.17 Ackley and Hornady Hornets

Problems with .17 Ackley Hornet

Q: I have a .17 Ackley Hornet and have run out of IMR4227 powder. Which would be the best replacement powder – AR2205 or AR2207? I use 25gn Hornady projectiles. Can you give trajectory figures and some loads? Which of the following rifles would be more accurate shooting at crows from a ute window? All rifles are in  .204 Ruger calibre. Tikka Super Varmint, Savage Model 12 Long Range Precision Varminter, CZ 527 Varmint.
Charlie Adamo

A: The .17 Ackley Hornet is a wildcat cartridge and load data for it varies quite a bit. One writer dropped IMR4227 because he said it gave premature signs of high pressure, erratic chronograph readings and poor accuracy. Evidently this is different to what you found. IMR4198 worked quite well in the standard .17 Hornet, but I didn’t try AR2207. I’ve not worked much with the .17 Ackley Hornet so am unable to be of much help. You may have seen my load data for the new .17 Hornet in a recent issue of Sporting Shooter, but this is a very strong case, stronger than the standard .22 Hornet case. My starting loads should be safe in the Ackley version and you can try to work up from there. The best powder in the .17 Hornet is Lil Gun, but W-296 and AR2205 both give decent results. With the 25gn bullet my starting loads are: 8.9gn of Lil Gun; 9.5gn of W-296; and 10gn of AR2205. I have no idea what loads your rifle will digest safely or what the muzzle velocities might be, so I cannot give you any trjectory figures. As for choosing which rifle would be best for shooting out of a use window. I have no idea. All the rifles you list are accurate. Any one of them should do the job. But it would have helped if you had told me what action your .17 Ackley Hornet is built on. Not a Cadet Martini I hope.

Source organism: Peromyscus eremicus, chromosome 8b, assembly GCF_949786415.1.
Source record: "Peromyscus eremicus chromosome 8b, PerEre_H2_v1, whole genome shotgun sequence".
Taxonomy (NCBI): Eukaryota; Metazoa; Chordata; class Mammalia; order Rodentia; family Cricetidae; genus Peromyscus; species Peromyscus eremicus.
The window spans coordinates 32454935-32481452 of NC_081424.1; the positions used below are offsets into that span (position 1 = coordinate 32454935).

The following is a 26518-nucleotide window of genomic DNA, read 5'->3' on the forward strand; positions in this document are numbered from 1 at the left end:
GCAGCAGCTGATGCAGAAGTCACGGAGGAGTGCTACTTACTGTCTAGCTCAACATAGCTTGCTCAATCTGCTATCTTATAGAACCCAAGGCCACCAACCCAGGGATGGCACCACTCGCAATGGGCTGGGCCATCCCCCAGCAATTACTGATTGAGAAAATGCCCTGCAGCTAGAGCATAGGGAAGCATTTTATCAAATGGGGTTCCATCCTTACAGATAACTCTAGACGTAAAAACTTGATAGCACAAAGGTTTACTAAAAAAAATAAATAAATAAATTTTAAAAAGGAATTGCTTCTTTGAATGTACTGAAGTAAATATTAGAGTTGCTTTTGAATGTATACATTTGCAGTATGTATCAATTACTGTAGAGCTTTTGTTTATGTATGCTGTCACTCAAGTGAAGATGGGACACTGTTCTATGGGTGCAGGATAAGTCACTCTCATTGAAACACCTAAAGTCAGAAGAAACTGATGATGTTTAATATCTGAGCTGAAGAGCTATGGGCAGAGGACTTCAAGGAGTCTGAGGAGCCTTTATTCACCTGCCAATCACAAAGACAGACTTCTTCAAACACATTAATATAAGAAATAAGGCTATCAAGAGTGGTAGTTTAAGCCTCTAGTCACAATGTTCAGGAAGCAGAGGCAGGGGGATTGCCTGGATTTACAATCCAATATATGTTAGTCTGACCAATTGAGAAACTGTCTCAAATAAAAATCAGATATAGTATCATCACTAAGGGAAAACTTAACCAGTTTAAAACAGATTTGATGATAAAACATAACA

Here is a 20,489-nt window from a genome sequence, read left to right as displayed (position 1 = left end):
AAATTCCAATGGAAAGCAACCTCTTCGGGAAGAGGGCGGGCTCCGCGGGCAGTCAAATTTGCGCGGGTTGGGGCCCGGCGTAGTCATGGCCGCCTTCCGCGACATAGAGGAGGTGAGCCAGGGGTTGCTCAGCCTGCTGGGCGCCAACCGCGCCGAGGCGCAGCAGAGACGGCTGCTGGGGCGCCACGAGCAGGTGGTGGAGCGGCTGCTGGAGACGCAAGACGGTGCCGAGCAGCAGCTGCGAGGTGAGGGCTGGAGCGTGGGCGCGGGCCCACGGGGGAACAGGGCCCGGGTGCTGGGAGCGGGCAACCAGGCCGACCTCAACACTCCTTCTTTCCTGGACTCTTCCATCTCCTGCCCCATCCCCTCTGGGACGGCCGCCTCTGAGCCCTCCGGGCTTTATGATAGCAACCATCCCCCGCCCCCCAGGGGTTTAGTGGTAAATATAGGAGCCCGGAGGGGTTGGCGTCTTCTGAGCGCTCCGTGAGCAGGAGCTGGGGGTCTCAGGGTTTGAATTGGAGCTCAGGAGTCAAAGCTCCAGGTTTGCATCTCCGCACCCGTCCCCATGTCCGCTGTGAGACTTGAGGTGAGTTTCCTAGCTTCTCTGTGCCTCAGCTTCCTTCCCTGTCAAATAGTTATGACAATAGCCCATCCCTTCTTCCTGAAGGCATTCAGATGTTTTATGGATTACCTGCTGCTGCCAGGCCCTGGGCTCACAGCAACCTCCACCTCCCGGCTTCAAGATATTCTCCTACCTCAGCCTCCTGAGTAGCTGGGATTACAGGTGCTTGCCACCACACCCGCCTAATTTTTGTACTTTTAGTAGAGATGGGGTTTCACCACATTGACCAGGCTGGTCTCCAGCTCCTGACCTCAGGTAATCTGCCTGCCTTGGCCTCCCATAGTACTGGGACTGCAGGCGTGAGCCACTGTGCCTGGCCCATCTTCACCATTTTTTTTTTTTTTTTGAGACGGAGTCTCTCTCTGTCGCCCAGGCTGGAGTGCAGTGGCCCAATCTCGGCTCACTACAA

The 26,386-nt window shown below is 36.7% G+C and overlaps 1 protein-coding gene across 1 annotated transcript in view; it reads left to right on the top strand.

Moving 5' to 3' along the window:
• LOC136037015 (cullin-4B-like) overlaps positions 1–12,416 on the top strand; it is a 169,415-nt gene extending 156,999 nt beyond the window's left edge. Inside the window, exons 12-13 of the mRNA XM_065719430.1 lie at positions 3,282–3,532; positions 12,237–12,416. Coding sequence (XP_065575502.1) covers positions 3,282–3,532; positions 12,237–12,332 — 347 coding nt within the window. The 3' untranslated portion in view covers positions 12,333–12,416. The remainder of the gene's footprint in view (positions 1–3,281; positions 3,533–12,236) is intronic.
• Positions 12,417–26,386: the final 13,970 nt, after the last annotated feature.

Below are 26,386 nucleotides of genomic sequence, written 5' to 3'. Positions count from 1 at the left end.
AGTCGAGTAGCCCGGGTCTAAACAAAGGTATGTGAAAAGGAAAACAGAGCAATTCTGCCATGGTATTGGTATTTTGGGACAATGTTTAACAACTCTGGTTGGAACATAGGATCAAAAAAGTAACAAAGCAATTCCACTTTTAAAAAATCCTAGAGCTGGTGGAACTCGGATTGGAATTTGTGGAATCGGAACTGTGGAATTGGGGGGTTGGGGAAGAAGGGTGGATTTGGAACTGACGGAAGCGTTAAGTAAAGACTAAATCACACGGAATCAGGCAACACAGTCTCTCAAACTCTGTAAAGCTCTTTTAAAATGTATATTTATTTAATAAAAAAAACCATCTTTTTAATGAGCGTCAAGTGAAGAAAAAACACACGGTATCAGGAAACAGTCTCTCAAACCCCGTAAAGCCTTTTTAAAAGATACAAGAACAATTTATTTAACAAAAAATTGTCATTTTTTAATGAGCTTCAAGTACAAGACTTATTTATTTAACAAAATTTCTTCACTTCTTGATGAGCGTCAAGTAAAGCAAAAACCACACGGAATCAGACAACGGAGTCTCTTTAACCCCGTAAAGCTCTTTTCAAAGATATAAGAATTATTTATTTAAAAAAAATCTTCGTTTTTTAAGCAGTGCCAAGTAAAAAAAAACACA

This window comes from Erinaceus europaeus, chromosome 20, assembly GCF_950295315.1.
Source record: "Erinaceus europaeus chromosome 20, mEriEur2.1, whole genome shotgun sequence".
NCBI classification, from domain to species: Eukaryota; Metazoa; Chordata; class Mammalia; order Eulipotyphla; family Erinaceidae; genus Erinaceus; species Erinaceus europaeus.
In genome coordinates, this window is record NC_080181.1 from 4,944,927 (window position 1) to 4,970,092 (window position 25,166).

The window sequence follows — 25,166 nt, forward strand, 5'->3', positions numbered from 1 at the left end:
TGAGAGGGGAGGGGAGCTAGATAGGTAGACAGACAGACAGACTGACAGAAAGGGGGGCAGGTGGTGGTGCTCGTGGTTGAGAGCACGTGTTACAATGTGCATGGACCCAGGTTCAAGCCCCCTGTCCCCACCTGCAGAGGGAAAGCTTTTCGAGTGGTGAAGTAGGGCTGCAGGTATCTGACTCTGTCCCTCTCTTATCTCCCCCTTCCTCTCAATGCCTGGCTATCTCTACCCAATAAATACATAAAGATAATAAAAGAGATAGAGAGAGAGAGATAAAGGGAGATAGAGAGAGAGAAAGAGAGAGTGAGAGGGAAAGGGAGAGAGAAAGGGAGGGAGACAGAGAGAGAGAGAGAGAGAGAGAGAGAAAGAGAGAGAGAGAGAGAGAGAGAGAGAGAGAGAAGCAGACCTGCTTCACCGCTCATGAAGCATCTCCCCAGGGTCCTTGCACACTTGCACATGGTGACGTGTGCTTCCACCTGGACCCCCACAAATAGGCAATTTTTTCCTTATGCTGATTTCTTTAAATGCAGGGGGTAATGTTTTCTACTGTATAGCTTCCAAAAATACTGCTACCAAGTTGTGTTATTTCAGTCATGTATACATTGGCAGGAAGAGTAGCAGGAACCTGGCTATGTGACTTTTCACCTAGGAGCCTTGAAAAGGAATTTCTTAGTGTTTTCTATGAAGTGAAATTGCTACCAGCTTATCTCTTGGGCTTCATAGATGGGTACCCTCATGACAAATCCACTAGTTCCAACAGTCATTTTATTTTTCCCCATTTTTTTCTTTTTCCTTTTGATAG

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Nick Harvey

The late Nick Harvey (1931-2024) was one of the world's most experienced and knowledgeable gun writers, a true legend of the business. He wrote about firearms and hunting for about 70 years, published many books and uncounted articles, and travelled the world to hunt and shoot. His reloading manuals are highly sought after, and his knowledge of the subject was unmatched. He was Sporting Shooter's Technical Editor for almost 50 years. His work lives on here as part of his legacy to us all.